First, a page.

cics, mainframe,

Offload SSL/TLS to Crypto Card and Save million dollar MIPS!

Ming Ming Follow Jul 13, 2021 · 10 mins read
Offload SSL/TLS to Crypto Card and Save million dollar MIPS!


Mainframe is the backbone of commercial transactional business and million of tons of data are flying in and out between mainframe servers and their client servers. Similarly SSL/TLS is the backbone of the secure network channel for server to server communication which protects sensitive information. But encryption workload can be an overhead if your online SSL/TLS traffic is high because the encryption is done by general CP(GCP). HSM or crypto card can offload those SSL/TLS encryption work effectively from GCP, potential MIPS saving can worth million dollars in mid-long term run.


With modern IT architecture, many mainframe customers are embracing API economy and connected to outside world via different links,  be it legacy way like simulating LU-LU connection via VTAM EE or modern ways like CICS web service or API gateway.  Mainframe applications and services are exposed to external user, partners and integration points inevitably. Secure the data transportation between service provider and consumer is critical to IT ecosystem and data governance. Data in-flight encryption or to be more specific in tech term, SSL(Secure Socket Layer) and its successor, TLS(Transport Layer Security) are the most common used and standard security technology for establishing an encrypted link between a server and a client. It is as simple as we browse any secured website using HTTPS protocol, a certificate will be presented by the website to prove it is indeed the authentic website we want to land.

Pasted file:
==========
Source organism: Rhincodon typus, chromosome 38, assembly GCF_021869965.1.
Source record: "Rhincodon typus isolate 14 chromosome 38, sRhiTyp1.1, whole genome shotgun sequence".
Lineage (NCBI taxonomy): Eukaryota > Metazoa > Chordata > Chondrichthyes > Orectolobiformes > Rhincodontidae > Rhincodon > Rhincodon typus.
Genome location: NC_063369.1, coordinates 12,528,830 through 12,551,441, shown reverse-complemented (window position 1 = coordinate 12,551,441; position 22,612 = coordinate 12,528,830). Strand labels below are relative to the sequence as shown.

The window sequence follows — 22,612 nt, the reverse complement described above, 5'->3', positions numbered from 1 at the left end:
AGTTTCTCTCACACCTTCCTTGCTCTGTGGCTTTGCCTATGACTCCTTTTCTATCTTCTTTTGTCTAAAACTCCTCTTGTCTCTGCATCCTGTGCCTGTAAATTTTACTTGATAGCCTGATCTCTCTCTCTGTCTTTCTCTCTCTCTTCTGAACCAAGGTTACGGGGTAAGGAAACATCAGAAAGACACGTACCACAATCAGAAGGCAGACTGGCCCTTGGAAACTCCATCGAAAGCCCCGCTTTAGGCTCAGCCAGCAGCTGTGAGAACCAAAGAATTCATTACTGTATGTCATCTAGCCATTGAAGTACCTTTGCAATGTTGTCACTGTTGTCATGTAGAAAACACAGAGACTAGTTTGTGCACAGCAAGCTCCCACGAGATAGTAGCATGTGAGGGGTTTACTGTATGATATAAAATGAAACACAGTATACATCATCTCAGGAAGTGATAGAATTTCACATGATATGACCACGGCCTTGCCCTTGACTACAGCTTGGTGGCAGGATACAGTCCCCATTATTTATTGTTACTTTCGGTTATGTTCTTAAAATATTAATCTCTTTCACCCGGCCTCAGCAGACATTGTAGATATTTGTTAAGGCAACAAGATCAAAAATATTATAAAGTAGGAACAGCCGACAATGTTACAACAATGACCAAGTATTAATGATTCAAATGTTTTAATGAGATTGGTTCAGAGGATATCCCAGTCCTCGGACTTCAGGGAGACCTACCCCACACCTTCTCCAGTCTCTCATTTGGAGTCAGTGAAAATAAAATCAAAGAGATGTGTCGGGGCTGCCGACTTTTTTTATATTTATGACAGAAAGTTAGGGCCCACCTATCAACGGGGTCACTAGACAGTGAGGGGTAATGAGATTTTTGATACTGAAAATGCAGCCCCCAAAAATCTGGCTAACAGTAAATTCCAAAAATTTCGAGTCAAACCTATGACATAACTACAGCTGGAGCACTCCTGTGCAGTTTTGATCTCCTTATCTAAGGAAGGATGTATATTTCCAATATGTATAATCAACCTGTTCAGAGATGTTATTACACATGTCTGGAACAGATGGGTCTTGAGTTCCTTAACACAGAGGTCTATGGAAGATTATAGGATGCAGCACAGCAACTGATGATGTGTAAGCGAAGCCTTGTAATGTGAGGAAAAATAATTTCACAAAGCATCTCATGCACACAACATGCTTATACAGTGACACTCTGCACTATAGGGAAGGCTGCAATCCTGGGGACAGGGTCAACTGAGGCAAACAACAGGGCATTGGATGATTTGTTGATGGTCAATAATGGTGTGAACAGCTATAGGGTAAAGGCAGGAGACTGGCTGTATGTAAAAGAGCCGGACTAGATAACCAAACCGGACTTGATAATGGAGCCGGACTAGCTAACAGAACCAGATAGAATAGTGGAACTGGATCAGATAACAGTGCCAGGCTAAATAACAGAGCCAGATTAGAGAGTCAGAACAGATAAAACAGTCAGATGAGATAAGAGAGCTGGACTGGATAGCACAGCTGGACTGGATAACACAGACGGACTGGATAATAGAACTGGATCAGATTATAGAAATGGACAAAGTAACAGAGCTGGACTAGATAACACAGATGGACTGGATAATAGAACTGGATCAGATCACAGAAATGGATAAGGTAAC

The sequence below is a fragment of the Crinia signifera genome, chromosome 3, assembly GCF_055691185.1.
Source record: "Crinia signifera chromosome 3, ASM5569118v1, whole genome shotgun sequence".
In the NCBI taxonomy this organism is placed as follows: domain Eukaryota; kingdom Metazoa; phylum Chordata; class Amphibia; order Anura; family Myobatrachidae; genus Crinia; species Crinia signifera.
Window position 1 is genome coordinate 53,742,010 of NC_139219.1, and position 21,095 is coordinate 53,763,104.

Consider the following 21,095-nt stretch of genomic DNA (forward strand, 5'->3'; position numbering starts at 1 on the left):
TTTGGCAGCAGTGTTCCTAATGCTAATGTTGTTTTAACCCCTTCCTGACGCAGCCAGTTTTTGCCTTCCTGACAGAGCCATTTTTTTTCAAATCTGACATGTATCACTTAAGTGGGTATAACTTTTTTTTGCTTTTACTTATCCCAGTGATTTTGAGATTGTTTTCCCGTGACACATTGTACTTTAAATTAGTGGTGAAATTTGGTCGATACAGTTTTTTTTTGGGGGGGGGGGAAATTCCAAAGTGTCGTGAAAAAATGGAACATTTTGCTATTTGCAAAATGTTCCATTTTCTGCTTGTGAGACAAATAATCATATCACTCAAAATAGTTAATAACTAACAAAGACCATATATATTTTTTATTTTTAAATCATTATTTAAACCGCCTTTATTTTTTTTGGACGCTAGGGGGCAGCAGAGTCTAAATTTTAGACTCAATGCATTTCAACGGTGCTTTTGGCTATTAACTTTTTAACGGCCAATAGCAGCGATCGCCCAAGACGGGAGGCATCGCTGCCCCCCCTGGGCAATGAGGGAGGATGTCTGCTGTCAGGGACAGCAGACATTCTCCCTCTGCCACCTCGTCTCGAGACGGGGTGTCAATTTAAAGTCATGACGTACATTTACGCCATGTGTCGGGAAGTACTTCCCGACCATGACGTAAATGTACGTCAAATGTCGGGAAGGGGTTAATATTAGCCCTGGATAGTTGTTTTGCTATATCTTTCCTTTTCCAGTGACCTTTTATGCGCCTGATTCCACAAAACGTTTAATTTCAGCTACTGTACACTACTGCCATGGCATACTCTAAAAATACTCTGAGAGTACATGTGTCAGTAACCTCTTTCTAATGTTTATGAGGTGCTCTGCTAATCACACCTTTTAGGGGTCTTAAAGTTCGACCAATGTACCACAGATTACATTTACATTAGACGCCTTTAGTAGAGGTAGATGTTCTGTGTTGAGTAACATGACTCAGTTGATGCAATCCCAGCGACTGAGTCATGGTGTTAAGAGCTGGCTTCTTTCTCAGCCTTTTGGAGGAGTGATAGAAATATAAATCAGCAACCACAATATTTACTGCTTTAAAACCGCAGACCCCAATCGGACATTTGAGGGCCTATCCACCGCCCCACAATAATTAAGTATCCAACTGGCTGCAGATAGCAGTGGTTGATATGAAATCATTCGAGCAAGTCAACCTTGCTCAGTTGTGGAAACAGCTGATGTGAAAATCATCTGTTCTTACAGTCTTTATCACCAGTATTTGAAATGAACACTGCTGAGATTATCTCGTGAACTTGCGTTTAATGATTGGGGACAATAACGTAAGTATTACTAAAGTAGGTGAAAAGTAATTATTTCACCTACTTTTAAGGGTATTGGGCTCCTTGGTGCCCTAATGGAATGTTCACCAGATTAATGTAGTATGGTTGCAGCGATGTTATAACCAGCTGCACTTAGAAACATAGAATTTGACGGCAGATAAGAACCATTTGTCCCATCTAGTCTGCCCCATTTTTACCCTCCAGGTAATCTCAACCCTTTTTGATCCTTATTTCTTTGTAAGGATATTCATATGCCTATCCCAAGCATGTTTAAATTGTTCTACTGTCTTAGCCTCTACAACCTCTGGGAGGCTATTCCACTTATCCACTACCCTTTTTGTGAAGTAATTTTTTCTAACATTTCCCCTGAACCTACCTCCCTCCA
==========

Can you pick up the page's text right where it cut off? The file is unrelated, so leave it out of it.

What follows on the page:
Within a mainframe environment, SSL/TLS can be implemented for communications over TELNET(3270), MQ connection with distributed, or CICS web service if you are using it. And there are two kinds of SSL, we simply put them as one way SSL and two way SSL:

  • One way SSL or Server Certificate Authentication(Figure 1): client validates server only, server does not verify client – required by TELNET

  • Two way SSL or Client Authentication(Figure 2): the client application verifies the identity of the server and then the server application verifies the identity of the client application. Both parties share their public certificates, and then validation is performed – most secure, required for CICS web service

When TELNET users in a mainframe environment use 3270 emulator in their own individual PC to connect to mainframe, there is higher chance they use one way SSL to authenticate server (mainframe) only, rather than using two way SSL to identify each user which will require a client SSL certificate to be installed in each user’s PC. Of course if TELNET users are accessing the host from one or several containers or virtual desktops where 3270 emulator are configured with client certificate within the container, their organization won’t need to distribute so many individual SSL certificates.